A traumatic experience is one that leaves a lasting negative impression. Ultimately, many of us experience traumatic events in our lives. Losing a loved one, witnessing a natural catastrophe or accident, or being the victim of a crime can leave a lasting and significant impact. However, each person processes trauma in different ways.
In some cases, the damage can be so severe that it lingers for months and bleeds into every waking moment. Flashbacks, avoidance symptoms, and hypervigilance are just some of how the mind tries to cope with an event or horror that has left an impression too great to overcome without help and therapy. Some of the other ways in which trauma can leave a lasting impact include:
Acute Stress Disorder
Acute stress disorder (ASD) shares many of the same symptoms as PTSD. Still, its onset is almost immediately after a traumatic event, lasting for at least two days and less than a month. Sometimes, ASD develops into PTSD if symptoms persist past a month.
Adjustment disorders are defined as adverse changes in thought or behavior in a teen following a traumatic event, usually below the threshold for a PTSD diagnosis.
Reactive Attachment Disorder
Reactive attachment disorder (RAD) is characterized by withdrawn behavior. It is typically caused by extreme neglect or social deprivation. A teen with RAD may display limited or lacking emotional responses and low empathy or remorse.
Disinhibited Social Engagement Disorder
Disinhibited social engagement disorder (DSED) is characterized by a lack of inhibition when interacting with strangers. Children and teens with DSED may be overly friendly or welcoming towards people they don’t know, for no apparent reason. It’s a different form of response to extreme neglect and social deprivation.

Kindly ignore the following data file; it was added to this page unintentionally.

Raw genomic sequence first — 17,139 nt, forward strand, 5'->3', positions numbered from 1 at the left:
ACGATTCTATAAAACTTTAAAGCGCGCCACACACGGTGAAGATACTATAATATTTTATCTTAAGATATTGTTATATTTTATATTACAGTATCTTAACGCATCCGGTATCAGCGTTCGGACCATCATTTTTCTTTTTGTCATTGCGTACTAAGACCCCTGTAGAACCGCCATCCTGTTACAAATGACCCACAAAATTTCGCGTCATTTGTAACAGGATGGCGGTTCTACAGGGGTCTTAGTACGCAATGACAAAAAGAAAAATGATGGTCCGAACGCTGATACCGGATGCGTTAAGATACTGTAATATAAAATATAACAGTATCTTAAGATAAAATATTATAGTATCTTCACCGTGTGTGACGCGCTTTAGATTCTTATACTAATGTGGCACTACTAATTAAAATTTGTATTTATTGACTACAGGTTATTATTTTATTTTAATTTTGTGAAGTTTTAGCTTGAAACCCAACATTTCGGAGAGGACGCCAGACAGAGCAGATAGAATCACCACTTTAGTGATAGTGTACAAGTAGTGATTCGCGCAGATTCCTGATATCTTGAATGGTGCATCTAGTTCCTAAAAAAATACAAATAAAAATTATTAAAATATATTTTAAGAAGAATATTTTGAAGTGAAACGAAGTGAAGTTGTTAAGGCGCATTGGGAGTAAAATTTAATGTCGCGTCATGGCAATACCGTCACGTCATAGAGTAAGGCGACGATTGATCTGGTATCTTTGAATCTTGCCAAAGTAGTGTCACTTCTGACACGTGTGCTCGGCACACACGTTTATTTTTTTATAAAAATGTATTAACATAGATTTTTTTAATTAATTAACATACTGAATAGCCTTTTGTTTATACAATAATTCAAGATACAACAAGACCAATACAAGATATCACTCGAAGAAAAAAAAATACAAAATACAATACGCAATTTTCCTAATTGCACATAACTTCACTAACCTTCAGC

Other Dissociative Disorders
Dissociative disorders, such as dissociative identity disorder (DID), dissociative amnesia, and depersonalization disorder, are often the result of an extreme stressor or traumatic experience, causing a person to separate themselves from the experience of reality itself.
The loss of a loved one causes bereavement disorders. While it’s normal to be in pain when we lose someone we love, specific symptoms – such as intense grief over a year after the death, significant impairment due to distress, preoccupation with the deceased, etc. – may indicate a disorder.
Treating Trauma and Stressor Related Disorders in Teens
Treatments for trauma and stressor related disorders depend on the severity of the condition and the types of symptoms present. Talk therapy is an integral part of the treatment process, and therapists may leverage specific techniques to help teens better process their emotions and regulate responses or gradually approach and confront particular events. Trauma-specific treatments meant to address stressors include:
Eye Movement Desensitization and Reprocessing (EMDR)
This approach to treatment utilizes guided eye movements to change how a person reacts in response to triggers.
Although it sounds drastic, exposure therapy encompasses several different therapy types to overcome their fear or trauma in a safe environment.
This type of talk therapy aims to help patients become aware of the relationship between their thoughts, behaviors, and mood and recognize patterns in thinking and behavior associated with their PTSD. Identifying these patterns can help in slowly altering them over time.
Treating PTSD in teens is difficult at any age, under any circumstances. Trauma is powerful, and it takes time and support to overcome these emotional and physical responses slowly. However, with consistent therapy and help from friends and family, long-term treatment can significantly reduce symptoms.